professional relationship. A pastoral counselor may have a relationship with the person outside the formal counseling setting.  The perspective client can determine which best meets their needs.

Another big difference are world views and values. A clinical counselor is limited in the degree that they can discuss and direct the client from their own values. Counseling theory, as taught in the behavioral sciences, is to dictate the perspective and advice given.  A clinical counselor who is Christian is allowed to discuss their values with a client only if they specifically ask, but giving advice based on such values is not always allowed.  A pastoral counselor will give advice and counsel based on both religious values and behavioral science theories.  The methodologies are free to be openly explored.  The counselor is expected to counsel from the viewpoint of the religion they are associated with.

What is the difference between a pastoral counselor and a Christian counselor?

The term “pastoral counselor” is a legal term that identifies the type of counseling the therapist provides.  The terms “Christian counselor” or “Biblical counselor” can be interchangeable with the term “pastoral counselor” in many cases.  However not all pastoral counselors are Christians nor use the Bible.  A member of the clergy that belongs to another religion such a Hinduism, Islam or Judaism can also be a pastoral counselor.  Thus it is a legal term and does not necessarily mean the therapist is a Bible-believing Christian.  All of the counselors at PostumCafe are members of the Seventh-day Adventist church and have attended a Seventh-day Adventist university at some point during their formal education.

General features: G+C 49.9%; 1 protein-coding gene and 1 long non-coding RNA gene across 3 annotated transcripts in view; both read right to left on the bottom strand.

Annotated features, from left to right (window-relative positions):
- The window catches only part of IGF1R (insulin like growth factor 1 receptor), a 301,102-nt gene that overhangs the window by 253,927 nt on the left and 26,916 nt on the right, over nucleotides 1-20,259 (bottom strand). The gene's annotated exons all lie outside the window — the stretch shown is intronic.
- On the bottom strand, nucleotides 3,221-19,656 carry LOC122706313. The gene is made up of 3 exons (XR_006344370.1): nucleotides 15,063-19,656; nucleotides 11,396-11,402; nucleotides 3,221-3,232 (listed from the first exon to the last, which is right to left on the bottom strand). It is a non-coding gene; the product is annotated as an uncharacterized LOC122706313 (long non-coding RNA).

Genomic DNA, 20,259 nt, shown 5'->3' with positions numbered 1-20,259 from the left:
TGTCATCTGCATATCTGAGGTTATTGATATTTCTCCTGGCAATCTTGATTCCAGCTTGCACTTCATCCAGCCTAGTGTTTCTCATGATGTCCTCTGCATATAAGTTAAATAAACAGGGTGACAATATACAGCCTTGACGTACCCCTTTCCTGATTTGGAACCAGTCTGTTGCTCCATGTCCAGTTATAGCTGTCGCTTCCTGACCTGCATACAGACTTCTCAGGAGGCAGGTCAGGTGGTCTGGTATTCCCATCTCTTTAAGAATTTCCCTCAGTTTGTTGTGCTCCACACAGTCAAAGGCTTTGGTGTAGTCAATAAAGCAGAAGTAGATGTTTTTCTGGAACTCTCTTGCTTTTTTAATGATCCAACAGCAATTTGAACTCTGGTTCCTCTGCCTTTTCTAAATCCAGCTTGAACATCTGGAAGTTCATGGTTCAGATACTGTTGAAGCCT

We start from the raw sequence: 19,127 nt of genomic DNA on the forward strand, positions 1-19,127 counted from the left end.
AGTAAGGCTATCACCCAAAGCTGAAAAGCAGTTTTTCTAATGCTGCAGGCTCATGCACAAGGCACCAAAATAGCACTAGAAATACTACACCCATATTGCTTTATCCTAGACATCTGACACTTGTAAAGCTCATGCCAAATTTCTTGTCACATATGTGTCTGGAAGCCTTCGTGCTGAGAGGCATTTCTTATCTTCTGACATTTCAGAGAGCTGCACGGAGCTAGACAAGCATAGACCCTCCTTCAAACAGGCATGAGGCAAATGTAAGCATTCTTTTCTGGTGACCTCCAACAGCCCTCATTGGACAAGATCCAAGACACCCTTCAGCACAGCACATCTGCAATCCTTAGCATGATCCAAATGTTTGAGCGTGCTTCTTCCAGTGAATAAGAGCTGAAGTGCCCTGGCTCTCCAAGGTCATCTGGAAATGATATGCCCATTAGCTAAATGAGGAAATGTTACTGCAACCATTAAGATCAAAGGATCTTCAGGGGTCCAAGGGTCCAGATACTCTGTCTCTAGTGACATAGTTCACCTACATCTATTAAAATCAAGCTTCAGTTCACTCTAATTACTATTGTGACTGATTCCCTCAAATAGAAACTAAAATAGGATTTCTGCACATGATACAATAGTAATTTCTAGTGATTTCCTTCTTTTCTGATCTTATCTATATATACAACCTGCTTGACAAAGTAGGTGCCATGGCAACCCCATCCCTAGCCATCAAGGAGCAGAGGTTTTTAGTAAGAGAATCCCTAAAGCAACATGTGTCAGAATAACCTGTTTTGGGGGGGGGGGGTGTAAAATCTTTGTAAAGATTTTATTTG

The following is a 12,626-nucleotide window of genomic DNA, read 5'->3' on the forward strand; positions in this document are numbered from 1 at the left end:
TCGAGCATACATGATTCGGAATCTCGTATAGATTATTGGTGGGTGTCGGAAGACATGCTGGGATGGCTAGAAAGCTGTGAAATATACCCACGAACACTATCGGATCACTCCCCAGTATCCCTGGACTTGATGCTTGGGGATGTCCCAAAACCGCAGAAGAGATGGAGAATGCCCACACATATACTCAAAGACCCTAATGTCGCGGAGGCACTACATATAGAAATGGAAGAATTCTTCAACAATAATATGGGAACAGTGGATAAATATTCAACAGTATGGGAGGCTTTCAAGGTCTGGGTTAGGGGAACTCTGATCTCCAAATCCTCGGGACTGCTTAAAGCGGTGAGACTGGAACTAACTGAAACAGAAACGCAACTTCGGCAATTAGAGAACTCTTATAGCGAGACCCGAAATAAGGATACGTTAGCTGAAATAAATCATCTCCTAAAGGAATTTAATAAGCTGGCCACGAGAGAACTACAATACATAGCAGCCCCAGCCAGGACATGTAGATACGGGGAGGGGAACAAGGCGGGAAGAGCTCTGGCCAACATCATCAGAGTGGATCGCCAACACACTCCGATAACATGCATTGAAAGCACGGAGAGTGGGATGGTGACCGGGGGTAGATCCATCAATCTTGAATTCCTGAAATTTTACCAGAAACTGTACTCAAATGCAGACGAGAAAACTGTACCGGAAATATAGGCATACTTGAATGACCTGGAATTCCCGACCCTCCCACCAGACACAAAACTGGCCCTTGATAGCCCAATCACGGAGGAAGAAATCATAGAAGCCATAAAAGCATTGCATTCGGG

The button below is a link that contrasts the training required for different kinds of specialists.

What type of education does a pastoral counselor have?

Clinical counselors must meet the requirements of the civil governing authority to maintain their license.  That is often the Department of Health with jurisdiction over that geographic area. Pastoral counselors often have equal or even greater educational backgrounds based on the religious organization they are affiliated with. There are multiple levels of competency in both clinical and pastoral counselors. Potential clients need to look at the educational and experiential background of any counselor they consider consulting.  Knowing the pastoral counselor’s religious beliefs (Adventist, Evangelical, Catholic, Jewish, Islam, etc) is also very important.  Here at the Postum Cafe, a background of each counselor is provided for potential clients.

What issues can pastoral counseling help with?

The pastoral counseling available at the Postum Cafe can help with these issues:

  • Premarital counseling
  • Grief counseling
  • Postpartum counseling
  • Marriage issues: conflict in the home and/or parenting
  • Divorce therapy: emotional issues during the process of divorce
  • Post-divorce therapy: adjusting to a new life
  • Step-family and blended family issues
  • Co-parenting: working with an ex-spouse to raise children
  • Single parenting
  • Substance abuse
  • 4th and 5th Step work (part of 12-step recovery program)